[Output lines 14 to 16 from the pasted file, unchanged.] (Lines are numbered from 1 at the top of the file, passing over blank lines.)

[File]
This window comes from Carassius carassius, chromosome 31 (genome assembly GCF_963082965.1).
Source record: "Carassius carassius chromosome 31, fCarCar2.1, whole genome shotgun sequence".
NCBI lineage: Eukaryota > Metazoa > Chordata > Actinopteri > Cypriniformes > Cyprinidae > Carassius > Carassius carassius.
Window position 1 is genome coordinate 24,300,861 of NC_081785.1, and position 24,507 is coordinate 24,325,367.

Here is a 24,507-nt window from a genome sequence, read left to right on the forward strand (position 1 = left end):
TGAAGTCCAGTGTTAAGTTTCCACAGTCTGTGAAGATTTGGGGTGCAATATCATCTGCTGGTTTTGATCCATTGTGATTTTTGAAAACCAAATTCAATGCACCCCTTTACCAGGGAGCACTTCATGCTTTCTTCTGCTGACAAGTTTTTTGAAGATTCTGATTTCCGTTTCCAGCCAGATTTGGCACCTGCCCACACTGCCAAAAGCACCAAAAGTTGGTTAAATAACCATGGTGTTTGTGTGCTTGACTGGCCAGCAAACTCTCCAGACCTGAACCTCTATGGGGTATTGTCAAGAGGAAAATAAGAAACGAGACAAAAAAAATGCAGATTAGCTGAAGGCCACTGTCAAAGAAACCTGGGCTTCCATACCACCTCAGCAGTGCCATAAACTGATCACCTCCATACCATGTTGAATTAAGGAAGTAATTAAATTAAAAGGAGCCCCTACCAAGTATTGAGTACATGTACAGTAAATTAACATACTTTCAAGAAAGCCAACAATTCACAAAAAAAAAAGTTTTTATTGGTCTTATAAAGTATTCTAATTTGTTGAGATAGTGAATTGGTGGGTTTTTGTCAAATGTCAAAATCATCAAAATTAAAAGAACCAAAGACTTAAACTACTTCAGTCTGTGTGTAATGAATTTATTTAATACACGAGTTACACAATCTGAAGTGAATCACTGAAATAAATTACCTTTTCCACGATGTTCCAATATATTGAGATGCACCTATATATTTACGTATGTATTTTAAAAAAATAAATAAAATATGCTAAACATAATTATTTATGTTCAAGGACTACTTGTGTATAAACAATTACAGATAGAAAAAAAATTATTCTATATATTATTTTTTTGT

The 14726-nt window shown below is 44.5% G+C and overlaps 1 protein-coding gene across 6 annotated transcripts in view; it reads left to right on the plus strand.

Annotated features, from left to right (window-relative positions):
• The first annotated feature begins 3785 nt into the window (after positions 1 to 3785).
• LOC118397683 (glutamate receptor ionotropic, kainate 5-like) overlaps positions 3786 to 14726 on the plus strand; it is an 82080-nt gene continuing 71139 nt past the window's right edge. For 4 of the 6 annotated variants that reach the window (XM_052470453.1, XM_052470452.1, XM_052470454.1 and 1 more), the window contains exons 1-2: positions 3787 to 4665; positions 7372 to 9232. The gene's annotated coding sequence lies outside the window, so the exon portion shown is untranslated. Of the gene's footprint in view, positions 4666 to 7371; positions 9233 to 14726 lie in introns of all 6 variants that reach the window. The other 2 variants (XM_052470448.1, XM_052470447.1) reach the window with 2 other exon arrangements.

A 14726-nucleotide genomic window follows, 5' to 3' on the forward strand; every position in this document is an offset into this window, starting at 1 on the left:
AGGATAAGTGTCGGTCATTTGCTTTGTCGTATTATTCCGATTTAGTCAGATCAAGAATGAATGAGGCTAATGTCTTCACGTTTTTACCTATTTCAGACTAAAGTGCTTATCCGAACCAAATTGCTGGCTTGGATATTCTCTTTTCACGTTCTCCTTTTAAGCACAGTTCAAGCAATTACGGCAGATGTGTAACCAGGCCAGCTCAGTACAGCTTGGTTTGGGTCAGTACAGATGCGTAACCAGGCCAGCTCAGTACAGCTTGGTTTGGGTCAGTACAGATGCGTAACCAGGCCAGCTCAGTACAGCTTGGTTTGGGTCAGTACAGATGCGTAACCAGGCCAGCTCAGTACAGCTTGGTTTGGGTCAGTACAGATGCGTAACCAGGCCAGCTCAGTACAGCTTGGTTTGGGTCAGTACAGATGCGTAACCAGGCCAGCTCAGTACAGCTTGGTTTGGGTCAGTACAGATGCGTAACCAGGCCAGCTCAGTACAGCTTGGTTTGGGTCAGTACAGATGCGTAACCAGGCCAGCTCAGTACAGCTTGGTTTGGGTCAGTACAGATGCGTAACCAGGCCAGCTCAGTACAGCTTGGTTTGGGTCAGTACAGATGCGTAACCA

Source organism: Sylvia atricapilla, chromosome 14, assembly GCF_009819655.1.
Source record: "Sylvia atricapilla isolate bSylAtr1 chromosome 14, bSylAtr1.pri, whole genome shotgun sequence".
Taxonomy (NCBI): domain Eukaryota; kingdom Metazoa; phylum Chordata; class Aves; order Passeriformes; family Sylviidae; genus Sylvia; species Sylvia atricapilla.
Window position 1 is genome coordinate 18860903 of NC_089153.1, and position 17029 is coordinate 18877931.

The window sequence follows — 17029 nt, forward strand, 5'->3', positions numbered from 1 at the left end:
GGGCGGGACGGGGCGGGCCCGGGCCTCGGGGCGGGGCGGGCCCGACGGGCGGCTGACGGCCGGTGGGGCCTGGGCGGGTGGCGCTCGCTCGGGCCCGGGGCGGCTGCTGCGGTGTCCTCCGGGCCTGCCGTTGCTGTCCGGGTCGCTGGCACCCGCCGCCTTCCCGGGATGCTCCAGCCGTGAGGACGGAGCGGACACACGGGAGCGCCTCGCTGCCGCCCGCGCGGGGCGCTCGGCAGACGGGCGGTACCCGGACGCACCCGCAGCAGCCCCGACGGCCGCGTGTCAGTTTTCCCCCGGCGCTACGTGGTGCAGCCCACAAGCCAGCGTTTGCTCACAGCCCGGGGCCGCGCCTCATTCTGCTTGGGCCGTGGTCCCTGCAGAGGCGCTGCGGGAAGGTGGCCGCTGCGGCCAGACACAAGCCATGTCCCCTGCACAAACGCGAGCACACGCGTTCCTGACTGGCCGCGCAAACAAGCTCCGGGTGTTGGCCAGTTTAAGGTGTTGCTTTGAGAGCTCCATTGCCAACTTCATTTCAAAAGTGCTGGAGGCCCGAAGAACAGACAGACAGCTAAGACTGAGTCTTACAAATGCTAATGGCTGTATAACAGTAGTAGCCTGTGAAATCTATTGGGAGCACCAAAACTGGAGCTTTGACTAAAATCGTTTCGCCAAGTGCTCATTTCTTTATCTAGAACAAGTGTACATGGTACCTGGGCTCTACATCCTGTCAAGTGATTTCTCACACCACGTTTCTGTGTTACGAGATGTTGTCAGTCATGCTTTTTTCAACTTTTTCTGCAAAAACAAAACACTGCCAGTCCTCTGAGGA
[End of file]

Source record: "Sylvia atricapilla isolate bSylAtr1 chromosome 14, bSylAtr1.pri, whole genome shotgun sequence".
Taxonomy (NCBI): domain Eukaryota; kingdom Metazoa; phylum Chordata; class Aves; order Passeriformes; family Sylviidae; genus Sylvia; species Sylvia atricapilla.
Window position 1 is genome coordinate 18860903 of NC_089153.1, and position 17029 is coordinate 18877931.